GMathison.jpgMeet Br. Gerald Mathison (pictured on right). He is a Cistercian (Trappist) monk who has devoted his life to contemplation in a cloistered atmosphere deep in the heart of Oregon. His day is balanced, at the Our Lady of Guadalupe Trappist Abbey, with prayer, spiritual study, reflection, and bookbinding.

Yes, bookbinding. The Trappist Abbey Bookbindery, according to their Web site, "specializes in thesis, dissertation, family history, genealogy, bible, periodical and monograph binding for individuals as well as for university and other libraries." Their volumes are hardcover binding with buckram fabric, "according," the site continues, "to norms set by the Library Binding Institute for Class A Library Binding, including the requisite acid-free materials."

The monks, however, are in a bit of bind themselves. The Catholic Sentinel notes that as the trend for digital archiving grows, and the economy continues to perform poorly, it's detrimental to the monks' way of life, so they must learn to adapt.

Review-Minskybook.jpgRichard Minsky--renowned book artist and founder of the Center for Book Arts in New York--is publishing a new volume of decorated commercial bindings, The Art of American Book Covers, 1875-1930. It is the first time Minsky's work is available in a trade edition, published by George Braziller Publishers, with color illustrations and a decorated cloth binding. As a treat, I assigned myself to review the book for our April e-letter (which will arrive in your inbox on Thursday), and I'll tell you this, it is a stunning book. It will be available to purchase through your favorite indie bookshop, online, and in the Fine Books store.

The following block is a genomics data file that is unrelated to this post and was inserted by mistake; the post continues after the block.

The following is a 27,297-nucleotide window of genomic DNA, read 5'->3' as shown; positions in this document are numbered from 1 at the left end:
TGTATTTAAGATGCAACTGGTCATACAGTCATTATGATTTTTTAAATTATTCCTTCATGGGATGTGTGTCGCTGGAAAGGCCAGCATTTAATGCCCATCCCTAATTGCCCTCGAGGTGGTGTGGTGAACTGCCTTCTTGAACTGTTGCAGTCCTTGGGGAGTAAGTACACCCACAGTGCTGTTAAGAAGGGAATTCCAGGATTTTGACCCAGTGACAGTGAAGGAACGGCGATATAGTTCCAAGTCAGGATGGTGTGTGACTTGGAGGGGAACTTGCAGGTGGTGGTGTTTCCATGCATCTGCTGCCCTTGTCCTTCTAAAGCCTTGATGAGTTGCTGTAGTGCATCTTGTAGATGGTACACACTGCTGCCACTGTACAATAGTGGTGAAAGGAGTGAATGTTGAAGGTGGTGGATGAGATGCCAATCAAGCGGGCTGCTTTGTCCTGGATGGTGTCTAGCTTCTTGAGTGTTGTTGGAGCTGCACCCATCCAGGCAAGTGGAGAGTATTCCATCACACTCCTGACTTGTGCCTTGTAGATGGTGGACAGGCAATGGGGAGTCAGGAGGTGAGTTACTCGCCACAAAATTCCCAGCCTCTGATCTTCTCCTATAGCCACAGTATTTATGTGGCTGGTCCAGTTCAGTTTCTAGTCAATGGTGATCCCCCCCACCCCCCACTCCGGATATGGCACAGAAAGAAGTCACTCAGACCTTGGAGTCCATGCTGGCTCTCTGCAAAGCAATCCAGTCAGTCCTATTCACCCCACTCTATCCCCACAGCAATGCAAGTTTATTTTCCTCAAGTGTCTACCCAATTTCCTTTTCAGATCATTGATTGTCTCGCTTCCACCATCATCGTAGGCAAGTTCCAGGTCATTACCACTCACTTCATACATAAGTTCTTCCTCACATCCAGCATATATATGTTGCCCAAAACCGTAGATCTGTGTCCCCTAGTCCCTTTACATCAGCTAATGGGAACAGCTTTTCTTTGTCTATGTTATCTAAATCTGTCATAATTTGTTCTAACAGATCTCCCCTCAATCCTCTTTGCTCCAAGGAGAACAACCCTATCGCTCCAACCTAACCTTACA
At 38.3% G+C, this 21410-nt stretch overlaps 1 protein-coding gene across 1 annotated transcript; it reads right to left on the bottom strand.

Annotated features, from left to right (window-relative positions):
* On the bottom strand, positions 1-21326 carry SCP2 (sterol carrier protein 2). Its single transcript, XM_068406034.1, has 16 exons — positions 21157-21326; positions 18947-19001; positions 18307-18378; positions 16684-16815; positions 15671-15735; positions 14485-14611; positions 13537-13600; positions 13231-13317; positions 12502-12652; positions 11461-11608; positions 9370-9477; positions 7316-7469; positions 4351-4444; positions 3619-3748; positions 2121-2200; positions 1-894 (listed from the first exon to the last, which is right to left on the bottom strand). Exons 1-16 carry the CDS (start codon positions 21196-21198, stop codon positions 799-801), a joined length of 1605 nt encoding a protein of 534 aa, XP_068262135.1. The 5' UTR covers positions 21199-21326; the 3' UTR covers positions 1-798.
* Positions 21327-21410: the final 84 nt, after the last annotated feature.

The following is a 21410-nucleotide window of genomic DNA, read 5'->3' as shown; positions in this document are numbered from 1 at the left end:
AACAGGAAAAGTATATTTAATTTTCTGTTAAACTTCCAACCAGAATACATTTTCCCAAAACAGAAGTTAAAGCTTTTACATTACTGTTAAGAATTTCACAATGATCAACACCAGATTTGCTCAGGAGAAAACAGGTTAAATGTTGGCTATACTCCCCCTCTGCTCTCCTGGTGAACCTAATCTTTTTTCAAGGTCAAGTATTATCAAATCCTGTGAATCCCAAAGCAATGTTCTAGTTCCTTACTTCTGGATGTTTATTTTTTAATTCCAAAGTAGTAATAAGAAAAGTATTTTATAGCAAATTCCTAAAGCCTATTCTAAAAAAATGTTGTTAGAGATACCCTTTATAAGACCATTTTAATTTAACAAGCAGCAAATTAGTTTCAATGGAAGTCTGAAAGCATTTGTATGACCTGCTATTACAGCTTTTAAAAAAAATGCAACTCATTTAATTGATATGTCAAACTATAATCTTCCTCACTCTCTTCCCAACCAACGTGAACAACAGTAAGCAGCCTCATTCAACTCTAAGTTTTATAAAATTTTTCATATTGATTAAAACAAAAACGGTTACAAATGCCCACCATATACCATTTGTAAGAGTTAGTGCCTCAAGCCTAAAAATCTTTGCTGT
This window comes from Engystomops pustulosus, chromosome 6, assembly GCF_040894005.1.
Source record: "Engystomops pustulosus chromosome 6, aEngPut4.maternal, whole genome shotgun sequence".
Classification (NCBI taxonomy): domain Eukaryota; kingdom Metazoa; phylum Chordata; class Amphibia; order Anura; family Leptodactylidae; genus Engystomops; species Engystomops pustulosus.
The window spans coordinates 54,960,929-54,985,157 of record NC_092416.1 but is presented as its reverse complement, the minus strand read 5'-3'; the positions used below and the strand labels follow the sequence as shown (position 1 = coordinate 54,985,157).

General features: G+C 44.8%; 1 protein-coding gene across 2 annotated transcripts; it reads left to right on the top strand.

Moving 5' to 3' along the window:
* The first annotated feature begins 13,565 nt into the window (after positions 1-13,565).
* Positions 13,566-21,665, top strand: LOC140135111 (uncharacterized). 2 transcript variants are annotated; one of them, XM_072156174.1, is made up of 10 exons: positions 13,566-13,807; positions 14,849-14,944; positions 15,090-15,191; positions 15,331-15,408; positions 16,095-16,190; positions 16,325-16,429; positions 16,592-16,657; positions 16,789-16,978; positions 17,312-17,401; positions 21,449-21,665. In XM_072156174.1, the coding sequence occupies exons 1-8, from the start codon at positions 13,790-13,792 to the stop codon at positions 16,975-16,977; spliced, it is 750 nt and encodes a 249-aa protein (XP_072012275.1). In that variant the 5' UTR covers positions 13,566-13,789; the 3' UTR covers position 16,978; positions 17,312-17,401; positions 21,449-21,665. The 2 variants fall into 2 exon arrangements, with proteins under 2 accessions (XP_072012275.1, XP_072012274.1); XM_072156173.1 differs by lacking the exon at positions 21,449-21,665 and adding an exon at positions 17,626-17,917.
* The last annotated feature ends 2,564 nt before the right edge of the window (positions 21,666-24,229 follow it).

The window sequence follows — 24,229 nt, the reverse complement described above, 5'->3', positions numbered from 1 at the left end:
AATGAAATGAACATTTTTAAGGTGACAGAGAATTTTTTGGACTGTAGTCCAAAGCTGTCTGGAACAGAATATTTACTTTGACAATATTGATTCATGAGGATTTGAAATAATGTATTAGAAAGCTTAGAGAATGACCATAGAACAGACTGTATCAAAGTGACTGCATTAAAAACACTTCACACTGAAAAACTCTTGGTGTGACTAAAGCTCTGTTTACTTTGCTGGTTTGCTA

However, Minsky is also offering a signed and slip-cased first edition of the book on his website. He created 100 of these special editions. Through Wednesday, March 31, there is a pre-pub special price of $90, and there are, he tells me, only 25 left right now. Go get 'em!
Thumbnail image for espbook4.jpgCaroline Seebohm, author of At Home With Books: How Booklovers Live with and Care for Their Libraries once told me, "The library has always been an essential element of a house's make-up, even for people who don't read a lot." She added, "The idea of a library is very compelling."